On Friday 11th November, Peter Hancock's 985th day of consecutive swimming in NSW Australia, he shares his top 10 most enjoyable swims
Today is my 985th consecutive day of swimming. You might think that doing the same thing for 985 days, especially if it requires a bit of effort, would become a drag. But it hasn’t. Swimming is something I’ve always loved and I am extremely lucky to have had this opportunity. I’m still as enthusiastic about swimming as I have always been.
Enjoyment is not usually measured by the tangible things, such as the distance or temperature, but by the overall quality of the experience. The ingredients for an enjoyable swim are many. Often it’s the mix of company (usually my family), location, and weather that make a swim enjoyable, and overlaid on these are filters of mood and clarity of thought. Then of course there are the things you see in the water, in the air above, or along the waters edge.
Here are some of the most enjoyable swims I’ve had since I started this challenge (you can find them in a collection on the wildswim map):
1. Dumaresq Dam- Those of you who follow me on Twitter familiar with the seasonal changes at the dam, near Armidale in NSW. I swim throughout the year hear through snow, frost, storms, and wind, as well as through the balmy days of summer. On my birthday last year, my wife Mel, organized a piper to come out to the dam to play as I swam. It was fantastic- a beautiful flat lake with mist rising from the surface, and me the only one in the water!
2. Hideaway Island, Vanuatu- In 2014 we took our four kids to Vanuatu. We swam over coral gardens full of fish less than 50 m from shore. Our youngest son was 2.5, and swam on my back over the coral. He wore a small mask and snorkel so was able to see everything underwater. On the same trip, but a different beach, Josh and I swam with banded sea snakes and lionfish.
3. Lightning Ridge bore baths- Every couple of years we have a few days at Lightning Ridge, fossicking for opals and soaking in the thermal baths there. Water in the baths comes up from about 1000 m underground, is naturally heated to temperatures between 41 and 46°C, and is approximately 2 million years. In winter.
4. Copeton Dam- This large reservoir near Inverell in NSW is host to the Copeton Freshwater Swim, a 5 km swim around huge granite boulders emerging from the water and small islands. The swim course changes each year depending on water level.
5. Copi Hollow, Lake Pamamaroo- This is an inland lake of brown, turbid water near Menindee. When I swam here in October, there was a strong wind that pushed waves into my face and the water was so turbid that I couldn’t see past the lens of my goggles. However, it was a lovely swim in a remote part of western NSW. Its beauty comes from it being such a large body of water in an otherwise arid landscape.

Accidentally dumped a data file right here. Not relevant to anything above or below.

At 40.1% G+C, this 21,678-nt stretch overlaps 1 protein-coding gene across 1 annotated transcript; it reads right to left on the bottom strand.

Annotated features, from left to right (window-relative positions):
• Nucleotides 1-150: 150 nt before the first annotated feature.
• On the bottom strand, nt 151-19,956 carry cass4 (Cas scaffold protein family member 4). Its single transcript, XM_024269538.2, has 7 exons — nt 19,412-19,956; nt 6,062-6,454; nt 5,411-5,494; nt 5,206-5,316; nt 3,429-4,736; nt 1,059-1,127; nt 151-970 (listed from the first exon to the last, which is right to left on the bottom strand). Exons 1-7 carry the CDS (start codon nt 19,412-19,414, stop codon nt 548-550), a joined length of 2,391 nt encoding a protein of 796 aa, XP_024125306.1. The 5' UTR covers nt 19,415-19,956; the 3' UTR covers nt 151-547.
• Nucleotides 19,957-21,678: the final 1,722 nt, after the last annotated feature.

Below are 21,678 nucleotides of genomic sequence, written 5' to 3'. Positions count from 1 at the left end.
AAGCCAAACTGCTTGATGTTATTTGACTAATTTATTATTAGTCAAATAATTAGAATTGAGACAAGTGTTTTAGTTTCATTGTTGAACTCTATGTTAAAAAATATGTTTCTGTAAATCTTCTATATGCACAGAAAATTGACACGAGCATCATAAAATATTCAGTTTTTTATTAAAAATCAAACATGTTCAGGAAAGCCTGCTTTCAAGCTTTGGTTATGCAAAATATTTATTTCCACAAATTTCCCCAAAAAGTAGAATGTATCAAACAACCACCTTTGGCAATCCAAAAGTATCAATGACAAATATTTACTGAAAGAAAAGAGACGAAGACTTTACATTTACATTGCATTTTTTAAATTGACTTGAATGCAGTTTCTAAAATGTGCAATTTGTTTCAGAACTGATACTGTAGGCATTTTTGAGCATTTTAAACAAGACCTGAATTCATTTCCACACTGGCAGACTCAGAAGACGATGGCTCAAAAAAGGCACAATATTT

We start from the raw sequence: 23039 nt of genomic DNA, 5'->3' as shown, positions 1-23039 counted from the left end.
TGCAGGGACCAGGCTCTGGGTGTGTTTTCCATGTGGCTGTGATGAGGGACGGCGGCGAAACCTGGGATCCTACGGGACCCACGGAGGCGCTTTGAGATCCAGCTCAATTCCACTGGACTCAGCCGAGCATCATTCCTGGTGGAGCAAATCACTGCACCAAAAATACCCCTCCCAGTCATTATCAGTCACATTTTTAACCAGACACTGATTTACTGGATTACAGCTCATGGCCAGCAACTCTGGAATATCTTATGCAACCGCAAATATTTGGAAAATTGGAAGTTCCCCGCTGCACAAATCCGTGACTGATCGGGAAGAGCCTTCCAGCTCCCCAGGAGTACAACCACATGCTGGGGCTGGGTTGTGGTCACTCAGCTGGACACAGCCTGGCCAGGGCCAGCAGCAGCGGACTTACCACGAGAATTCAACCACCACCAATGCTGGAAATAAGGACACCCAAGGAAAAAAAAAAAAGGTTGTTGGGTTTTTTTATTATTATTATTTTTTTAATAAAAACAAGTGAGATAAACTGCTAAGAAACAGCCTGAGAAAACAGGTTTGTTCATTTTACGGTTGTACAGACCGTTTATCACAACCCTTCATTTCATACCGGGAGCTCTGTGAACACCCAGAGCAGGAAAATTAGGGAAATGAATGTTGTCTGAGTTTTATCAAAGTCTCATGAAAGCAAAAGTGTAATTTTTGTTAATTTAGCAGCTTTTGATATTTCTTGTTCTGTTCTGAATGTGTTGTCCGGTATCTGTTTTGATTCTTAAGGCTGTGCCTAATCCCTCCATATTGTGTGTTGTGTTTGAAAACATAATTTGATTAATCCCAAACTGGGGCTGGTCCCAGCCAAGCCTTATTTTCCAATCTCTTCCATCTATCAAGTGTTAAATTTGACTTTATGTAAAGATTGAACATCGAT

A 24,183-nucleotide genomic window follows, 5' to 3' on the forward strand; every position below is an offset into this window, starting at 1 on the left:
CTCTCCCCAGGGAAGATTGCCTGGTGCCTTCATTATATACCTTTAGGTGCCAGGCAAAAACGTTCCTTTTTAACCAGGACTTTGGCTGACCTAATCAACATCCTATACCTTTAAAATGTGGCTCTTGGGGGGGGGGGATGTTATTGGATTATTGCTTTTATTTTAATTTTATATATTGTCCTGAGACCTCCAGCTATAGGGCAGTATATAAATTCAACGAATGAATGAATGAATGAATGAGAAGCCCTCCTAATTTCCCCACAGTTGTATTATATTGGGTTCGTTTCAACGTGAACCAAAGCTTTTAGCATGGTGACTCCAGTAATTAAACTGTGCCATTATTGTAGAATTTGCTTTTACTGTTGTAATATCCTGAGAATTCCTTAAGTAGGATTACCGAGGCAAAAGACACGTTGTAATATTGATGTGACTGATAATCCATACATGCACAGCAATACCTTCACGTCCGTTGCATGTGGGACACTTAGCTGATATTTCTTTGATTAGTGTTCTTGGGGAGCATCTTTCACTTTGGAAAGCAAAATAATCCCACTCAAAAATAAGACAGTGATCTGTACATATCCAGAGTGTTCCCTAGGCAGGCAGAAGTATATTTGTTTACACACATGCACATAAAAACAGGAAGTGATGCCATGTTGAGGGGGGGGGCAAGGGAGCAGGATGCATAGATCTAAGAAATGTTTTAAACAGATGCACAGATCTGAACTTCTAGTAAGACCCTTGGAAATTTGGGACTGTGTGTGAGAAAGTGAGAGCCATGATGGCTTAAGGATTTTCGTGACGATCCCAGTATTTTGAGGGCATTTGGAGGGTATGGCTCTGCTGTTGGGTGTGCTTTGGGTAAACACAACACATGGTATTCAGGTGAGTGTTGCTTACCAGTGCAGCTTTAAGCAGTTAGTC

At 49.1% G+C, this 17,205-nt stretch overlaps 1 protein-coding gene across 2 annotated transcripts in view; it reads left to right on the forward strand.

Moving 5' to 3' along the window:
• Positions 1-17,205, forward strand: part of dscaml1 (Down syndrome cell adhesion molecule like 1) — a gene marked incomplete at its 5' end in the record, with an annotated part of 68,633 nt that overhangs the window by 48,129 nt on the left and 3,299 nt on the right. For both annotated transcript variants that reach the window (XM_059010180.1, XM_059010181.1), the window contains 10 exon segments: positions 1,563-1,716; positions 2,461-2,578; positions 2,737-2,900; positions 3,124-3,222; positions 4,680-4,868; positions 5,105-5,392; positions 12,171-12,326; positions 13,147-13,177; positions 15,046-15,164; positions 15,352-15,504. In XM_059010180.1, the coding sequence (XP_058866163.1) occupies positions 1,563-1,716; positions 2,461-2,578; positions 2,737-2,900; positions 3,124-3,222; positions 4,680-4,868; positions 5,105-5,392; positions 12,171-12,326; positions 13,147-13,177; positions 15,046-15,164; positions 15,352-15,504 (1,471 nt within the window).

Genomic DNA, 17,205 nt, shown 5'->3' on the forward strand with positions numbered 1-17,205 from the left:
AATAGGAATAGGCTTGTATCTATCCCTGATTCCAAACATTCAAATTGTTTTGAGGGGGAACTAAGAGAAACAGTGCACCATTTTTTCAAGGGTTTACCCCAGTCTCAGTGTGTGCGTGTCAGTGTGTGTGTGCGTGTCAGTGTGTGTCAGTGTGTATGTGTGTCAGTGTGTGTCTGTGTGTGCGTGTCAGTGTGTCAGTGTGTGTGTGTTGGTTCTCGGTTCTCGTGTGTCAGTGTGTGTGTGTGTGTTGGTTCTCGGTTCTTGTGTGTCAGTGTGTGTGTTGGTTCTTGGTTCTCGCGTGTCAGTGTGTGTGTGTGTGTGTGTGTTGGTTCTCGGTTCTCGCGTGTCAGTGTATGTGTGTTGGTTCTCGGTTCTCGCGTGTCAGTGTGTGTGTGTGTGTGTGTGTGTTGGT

6. Urumbilum Creek- This small subtropical creek near Coffs Harbour on the NSW north coast is one of my favourites. Home to the exquisite ornate rainbowfish, the water is clear, cool, and shaded by rainforest trees.
7. Cobblers Beach in Sydney- Cobblers Beach is a secluded beach in Sydney’s Middle Harbour, surrounded but National Park. It is also the location for The Sydney Skinny, Australia’s largest nude swimming event. Mel and I (along with more than 1000 other people) swam in it for the first time this year and found the atmosphere completely relaxed. We’re not usually the type for public nudity, but didn’t feel uncomfortable at all and even swam the course a second time. It’s a short, sheltered beach without waves and the water is clear.
8. Honeymoon Bay – This swim was on another family holiday (there is a theme to our family holidays)- this time to Jervis Bay on NSW’s south coast. Honeymoon Bay is a small, circular pool of flat water connected to the sea by a narrow entrance between two rocky points. We spent a good two hours swimming and snorkeling in the bay and over the rocks. I swam with Steph beside a 2 m long wobbegong shark. It didn’t seem too concerned about us, and settled slowly on the bottom between some fronds of kelp.
9. Veisari River, Nakavu, Fiji- Mel and I rode a water taxi up to Nakavu Village in Fiji. I swam upstream for as far as I could before the current defeated me, then drifted downstream with a local man through deep pools and past freshwater fish species that I hadn’t seen before. A highlight for me was finding some little freshwater crabs among the rocks on the bottom.
10. Boyd River at Dalmorton- Josh and I swam here after a long, hot hike. The river was clear and refreshingly cool. There were plenty of rainbowfish swimming against the shallow edge, and in the deeper water beside some logs we found a freshwater stonefish.
So with less than 20 days to go I feel that I’m almost there. I’m looking forward to it, though like many milestones, 1000 days is a somewhat arbitrary one. I will probably wake up the following day and celebrate with a swim.
Peter Hancock, November 2016